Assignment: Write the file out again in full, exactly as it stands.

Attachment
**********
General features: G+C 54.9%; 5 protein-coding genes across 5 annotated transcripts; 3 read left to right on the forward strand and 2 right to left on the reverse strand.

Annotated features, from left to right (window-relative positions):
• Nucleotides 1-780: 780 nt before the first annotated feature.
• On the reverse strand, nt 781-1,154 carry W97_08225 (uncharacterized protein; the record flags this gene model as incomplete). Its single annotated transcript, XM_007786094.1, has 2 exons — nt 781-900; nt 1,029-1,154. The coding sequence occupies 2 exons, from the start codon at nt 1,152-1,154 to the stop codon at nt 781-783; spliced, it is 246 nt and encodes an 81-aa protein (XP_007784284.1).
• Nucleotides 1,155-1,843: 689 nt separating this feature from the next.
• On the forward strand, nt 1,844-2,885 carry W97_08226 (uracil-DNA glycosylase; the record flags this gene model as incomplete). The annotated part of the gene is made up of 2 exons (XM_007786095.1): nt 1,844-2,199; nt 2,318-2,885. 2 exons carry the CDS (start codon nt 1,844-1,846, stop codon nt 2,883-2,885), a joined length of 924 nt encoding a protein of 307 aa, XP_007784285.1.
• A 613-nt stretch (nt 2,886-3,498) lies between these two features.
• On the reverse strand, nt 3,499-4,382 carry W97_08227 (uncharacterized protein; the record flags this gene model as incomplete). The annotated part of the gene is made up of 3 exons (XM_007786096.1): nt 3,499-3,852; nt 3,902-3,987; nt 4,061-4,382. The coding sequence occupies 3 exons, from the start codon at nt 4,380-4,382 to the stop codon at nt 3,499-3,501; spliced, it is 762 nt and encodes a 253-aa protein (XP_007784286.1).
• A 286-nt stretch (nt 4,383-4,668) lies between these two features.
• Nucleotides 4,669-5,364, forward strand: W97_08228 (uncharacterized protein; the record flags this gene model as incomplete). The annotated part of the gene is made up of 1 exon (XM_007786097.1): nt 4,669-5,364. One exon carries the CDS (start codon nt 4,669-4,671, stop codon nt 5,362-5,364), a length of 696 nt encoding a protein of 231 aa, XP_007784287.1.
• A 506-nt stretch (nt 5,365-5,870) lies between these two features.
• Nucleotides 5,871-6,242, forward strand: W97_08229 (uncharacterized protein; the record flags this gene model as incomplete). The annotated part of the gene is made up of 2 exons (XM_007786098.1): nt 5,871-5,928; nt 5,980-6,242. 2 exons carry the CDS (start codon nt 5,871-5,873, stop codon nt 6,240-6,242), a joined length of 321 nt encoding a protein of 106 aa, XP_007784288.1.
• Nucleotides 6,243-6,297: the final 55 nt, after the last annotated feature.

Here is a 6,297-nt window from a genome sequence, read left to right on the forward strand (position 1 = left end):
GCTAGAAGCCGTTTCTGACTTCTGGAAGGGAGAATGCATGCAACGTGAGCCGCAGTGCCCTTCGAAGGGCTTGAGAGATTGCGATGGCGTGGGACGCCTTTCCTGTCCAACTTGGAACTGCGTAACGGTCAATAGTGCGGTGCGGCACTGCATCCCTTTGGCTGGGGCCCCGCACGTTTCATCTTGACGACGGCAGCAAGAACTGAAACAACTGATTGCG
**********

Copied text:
General features: G+C 54.9%; 5 protein-coding genes across 5 annotated transcripts; 3 read left to right on the forward strand and 2 right to left on the reverse strand.

Annotated features, from left to right (window-relative positions):
• Nucleotides 1-780: 780 nt before the first annotated feature.
• On the reverse strand, nt 781-1,154 carry W97_08225 (uncharacterized protein; the record flags this gene model as incomplete). Its single annotated transcript, XM_007786094.1, has 2 exons — nt 781-900; nt 1,029-1,154. The coding sequence occupies 2 exons, from the start codon at nt 1,152-1,154 to the stop codon at nt 781-783; spliced, it is 246 nt and encodes an 81-aa protein (XP_007784284.1).
• Nucleotides 1,155-1,843: 689 nt separating this feature from the next.
• On the forward strand, nt 1,844-2,885 carry W97_08226 (uracil-DNA glycosylase; the record flags this gene model as incomplete). The annotated part of the gene is made up of 2 exons (XM_007786095.1): nt 1,844-2,199; nt 2,318-2,885. 2 exons carry the CDS (start codon nt 1,844-1,846, stop codon nt 2,883-2,885), a joined length of 924 nt encoding a protein of 307 aa, XP_007784285.1.
• A 613-nt stretch (nt 2,886-3,498) lies between these two features.
• On the reverse strand, nt 3,499-4,382 carry W97_08227 (uncharacterized protein; the record flags this gene model as incomplete). The annotated part of the gene is made up of 3 exons (XM_007786096.1): nt 3,499-3,852; nt 3,902-3,987; nt 4,061-4,382. The coding sequence occupies 3 exons, from the start codon at nt 4,380-4,382 to the stop codon at nt 3,499-3,501; spliced, it is 762 nt and encodes a 253-aa protein (XP_007784286.1).
• A 286-nt stretch (nt 4,383-4,668) lies between these two features.
• Nucleotides 4,669-5,364, forward strand: W97_08228 (uncharacterized protein; the record flags this gene model as incomplete). The annotated part of the gene is made up of 1 exon (XM_007786097.1): nt 4,669-5,364. One exon carries the CDS (start codon nt 4,669-4,671, stop codon nt 5,362-5,364), a length of 696 nt encoding a protein of 231 aa, XP_007784287.1.
• A 506-nt stretch (nt 5,365-5,870) lies between these two features.
• Nucleotides 5,871-6,242, forward strand: W97_08229 (uncharacterized protein; the record flags this gene model as incomplete). The annotated part of the gene is made up of 2 exons (XM_007786098.1): nt 5,871-5,928; nt 5,980-6,242. 2 exons carry the CDS (start codon nt 5,871-5,873, stop codon nt 6,240-6,242), a joined length of 321 nt encoding a protein of 106 aa, XP_007784288.1.
• Nucleotides 6,243-6,297: the final 55 nt, after the last annotated feature.

Here is a 6,297-nt window from a genome sequence, read left to right on the forward strand (position 1 = left end):
GCTAGAAGCCGTTTCTGACTTCTGGAAGGGAGAATGCATGCAACGTGAGCCGCAGTGCCCTTCGAAGGGCTTGAGAGATTGCGATGGCGTGGGACGCCTTTCCTGTCCAACTTGGAACTGCGTAACGGTCAATAGTGCGGTGCGGCACTGCATCCCTTTGGCTGGGGCCCCGCACGTTTCATCTTGACGACGGCAGCAAGAACTGAAACAACTGATTGCG